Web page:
First Generation Faculty and Teaching Staff Stories

The following first generation faculty and teaching staff have kindly shared their stories with us and look forward to connecting with you.

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John Winston Belcher

Professor of Physics

From the Odessa County Public Library in Texas to MIT, Professor Belcher navigated a path to space plasma physics as a part of the Space Plasma Group. Shortly after his arrival as a post Doc at MIT, the group wrote a proposal for the Voyager mission to Jupiter and Saturn. After reaching these two planets, as well as Uranus and Neptune, Voyager is still going strong. "That is a long way from Earth, and a really long way from the West Texas oilfields where I started out." Belcher says.

Read Prof. Belcher's story


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Ed Bertschinger

Institute Community and Equity Officer, Professor of Physics

It takes sisu. Sisu, Finnish for grit or perseverance, guided Professor Bertschinger from a misfit childhood in Oakland, California to college in southern California where, Bertschinger says, “A rocky start in college led to an instructor advising me not to pursue theoretical physics."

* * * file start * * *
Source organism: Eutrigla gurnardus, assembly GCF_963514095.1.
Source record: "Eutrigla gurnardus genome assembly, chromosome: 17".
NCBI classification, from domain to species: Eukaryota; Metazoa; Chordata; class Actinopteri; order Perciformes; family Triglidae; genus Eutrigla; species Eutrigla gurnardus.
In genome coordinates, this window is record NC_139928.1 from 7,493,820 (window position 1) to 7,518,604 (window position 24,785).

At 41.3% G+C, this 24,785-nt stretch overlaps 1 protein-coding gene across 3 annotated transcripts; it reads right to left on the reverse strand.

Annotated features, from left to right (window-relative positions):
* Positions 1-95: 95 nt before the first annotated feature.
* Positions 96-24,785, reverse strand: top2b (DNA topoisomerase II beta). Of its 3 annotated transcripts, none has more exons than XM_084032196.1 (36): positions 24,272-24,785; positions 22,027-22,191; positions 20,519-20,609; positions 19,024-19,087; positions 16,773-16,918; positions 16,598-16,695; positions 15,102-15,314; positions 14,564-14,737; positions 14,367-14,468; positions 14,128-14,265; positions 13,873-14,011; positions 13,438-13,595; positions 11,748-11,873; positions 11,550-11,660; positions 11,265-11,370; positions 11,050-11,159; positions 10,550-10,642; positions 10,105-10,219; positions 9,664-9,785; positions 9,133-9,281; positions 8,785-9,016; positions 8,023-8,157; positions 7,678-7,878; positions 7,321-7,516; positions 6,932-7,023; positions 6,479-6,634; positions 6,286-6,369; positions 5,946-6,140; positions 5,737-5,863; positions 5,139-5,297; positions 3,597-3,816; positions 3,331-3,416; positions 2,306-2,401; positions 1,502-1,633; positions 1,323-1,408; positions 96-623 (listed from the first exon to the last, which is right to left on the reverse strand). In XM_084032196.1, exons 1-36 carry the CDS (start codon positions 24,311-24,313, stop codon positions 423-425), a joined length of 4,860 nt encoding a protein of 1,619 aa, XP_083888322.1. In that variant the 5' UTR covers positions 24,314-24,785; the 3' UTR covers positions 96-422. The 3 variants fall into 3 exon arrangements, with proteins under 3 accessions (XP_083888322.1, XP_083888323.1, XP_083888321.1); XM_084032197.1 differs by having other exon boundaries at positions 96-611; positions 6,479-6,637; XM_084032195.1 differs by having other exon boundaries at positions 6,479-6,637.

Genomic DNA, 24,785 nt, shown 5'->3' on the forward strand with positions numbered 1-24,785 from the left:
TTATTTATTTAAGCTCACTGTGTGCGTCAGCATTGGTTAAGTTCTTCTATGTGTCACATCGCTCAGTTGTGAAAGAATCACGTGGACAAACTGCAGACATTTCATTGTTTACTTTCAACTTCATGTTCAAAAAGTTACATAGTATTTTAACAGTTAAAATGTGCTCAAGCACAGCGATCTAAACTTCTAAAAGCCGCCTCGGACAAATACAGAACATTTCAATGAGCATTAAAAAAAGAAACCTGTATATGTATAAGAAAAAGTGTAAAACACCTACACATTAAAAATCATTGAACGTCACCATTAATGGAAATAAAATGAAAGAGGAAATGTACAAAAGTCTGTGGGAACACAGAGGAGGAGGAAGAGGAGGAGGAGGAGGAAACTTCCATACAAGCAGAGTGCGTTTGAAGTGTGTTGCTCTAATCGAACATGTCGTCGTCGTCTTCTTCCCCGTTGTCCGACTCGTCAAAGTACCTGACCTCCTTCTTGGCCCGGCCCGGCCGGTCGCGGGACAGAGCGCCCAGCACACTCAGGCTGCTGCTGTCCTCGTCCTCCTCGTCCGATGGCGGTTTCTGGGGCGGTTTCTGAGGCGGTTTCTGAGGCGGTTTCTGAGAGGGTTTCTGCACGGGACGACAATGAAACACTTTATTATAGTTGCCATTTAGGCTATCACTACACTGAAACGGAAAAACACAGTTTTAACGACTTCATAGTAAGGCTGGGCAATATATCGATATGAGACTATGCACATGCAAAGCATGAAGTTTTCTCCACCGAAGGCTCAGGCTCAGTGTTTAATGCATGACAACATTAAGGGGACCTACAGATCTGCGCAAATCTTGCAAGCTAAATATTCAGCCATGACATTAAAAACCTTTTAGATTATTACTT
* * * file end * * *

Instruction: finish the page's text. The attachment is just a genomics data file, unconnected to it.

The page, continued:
Read Prof. Bertschinger's story


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Karen Boiko

Lecturer II, CMS/Writing

Growing up in the San Fernando Valley, California Dr. Karen Boiko always had her nose in a book. "My parents had no advice to offer about schooling, but they encouraged me to do well in school," Boiko says. After completing her undergraduate degree and working in trade publishing, Dr. Boiko began her PhD in English Literature at the age of 40.

Read Dr. Boiko's story


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Bill Dalzell

Lecturer, Department of Chemical Engineering

When applying to college as a senior in rural Chatham, NY, Professor Dalzell perused college catalogs and thought about becoming an engineer. He discovered MIT when a friend told him it was the best engineering school. The admissions deadline had passed two weeks ago, Prof. Dalzell applied anyway.

Read Dr. Dalzell's story


photo of Woodie Flowers

Woodie C. Flowers

Pappalardo Professor of Mechanical Engineering, Emeritus

For Professor Flowers, a crooked arm, he had broken many bones as a child, led to a rehabilitation scholarship at a Louisiana state college. Undergraduate studies brought Prof. Flowers to Cambridge and a campus of opportunities. "I believe MIT is a reasonable gracious meritocracy. I can be a wonderfully powerful lever," Prof. Flowers says.

Read Prof. Flowers' story


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Joseph Formaggio

Associate Professor of Physics

Professor Formaggio spent a good portion of his childhood living in Catania, Sicily—a city with no public libraries and a school where teachers spent hours smoking in the teachers' lounge. Nonetheless, "going to college wasn't really a question for me," Prof. Formaggio says.

Read Prof. Formaggio's story


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Scott Hughes

Associate Professor of Physics